About Thorlabs:

Thorlabs, a vertically integrated photonics products manufacturer, was founded in 1989 to serve the laser and electro-optics research market. As that market has spawned a multitude of technical innovations, Thorlabs has extended its core competencies in an effort to play an ever increasing role serving the Photonics Industry at the research end, as well as the industrial, life science, medical, and defense segments. The organization’s highly integrated and diverse manufacturing assets include semiconductor fabrication of Fabry-Perot, DFB, and VCSEL lasers, fiber towers for drawing glass optical fibers (silica and fluoride), MBE/MOCVD epitaxial wafer growth reactors, extensive glass and metal fabrication facilities, advanced thin film deposition capabilities, and optomechanical and optoelectronic shops.

About CASIS:

The Center for the Advancement of Science in Space (CASIS) was selected by NASA in July 2011 to maximize use of the International Space Station (ISS) U.S. National Laboratory through 2020. CASIS is dedicated to supporting and accelerating innovations and new discoveries that will enhance the health and wellbeing of people and our planet. For more information, visit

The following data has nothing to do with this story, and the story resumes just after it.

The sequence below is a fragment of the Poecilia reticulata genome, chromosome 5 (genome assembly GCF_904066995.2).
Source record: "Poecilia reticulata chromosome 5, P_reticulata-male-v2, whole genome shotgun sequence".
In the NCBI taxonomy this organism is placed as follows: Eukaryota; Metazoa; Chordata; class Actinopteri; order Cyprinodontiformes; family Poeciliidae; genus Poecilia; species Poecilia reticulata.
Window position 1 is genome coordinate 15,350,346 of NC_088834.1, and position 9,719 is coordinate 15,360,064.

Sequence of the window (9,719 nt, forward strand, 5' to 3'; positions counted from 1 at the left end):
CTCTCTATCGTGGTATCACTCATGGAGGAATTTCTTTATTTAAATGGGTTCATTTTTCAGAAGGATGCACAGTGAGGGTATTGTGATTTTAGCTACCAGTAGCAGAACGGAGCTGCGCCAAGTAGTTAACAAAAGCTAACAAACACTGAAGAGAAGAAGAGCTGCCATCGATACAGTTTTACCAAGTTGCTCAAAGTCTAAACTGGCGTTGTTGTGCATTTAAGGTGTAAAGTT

About the ISS National Laboratory:

In 2005, Congress designated the U.S. portion of the International Space Station as the nation’s newest national laboratory to maximize its use for improving life on Earth, promoting collaboration among diverse users, and advancing STEM education. This unique laboratory environment is available for use by other U.S.
government agencies and by academic and private institutions, providing access to the permanent microgravity setting, vantage point in low Earth orbit, and varied environments of space.


  • passinglurker

    Interesting stuff I’m curious to see how they’d follow up after the iss experiment. I imagine they wouldn’t need a human in the loop (unless one of the commercial station schemes offer them a sweet enough deal)

  • P.K. Sink

    I love these guys. They are full speed ahead on several different projects.

  • Christopher James Huff

    Surprised gravity is a factor for optical fiber. It seems that the issue is actually a temperature control problem, with temperature/density differences driving convection, and the differences are pretty significant: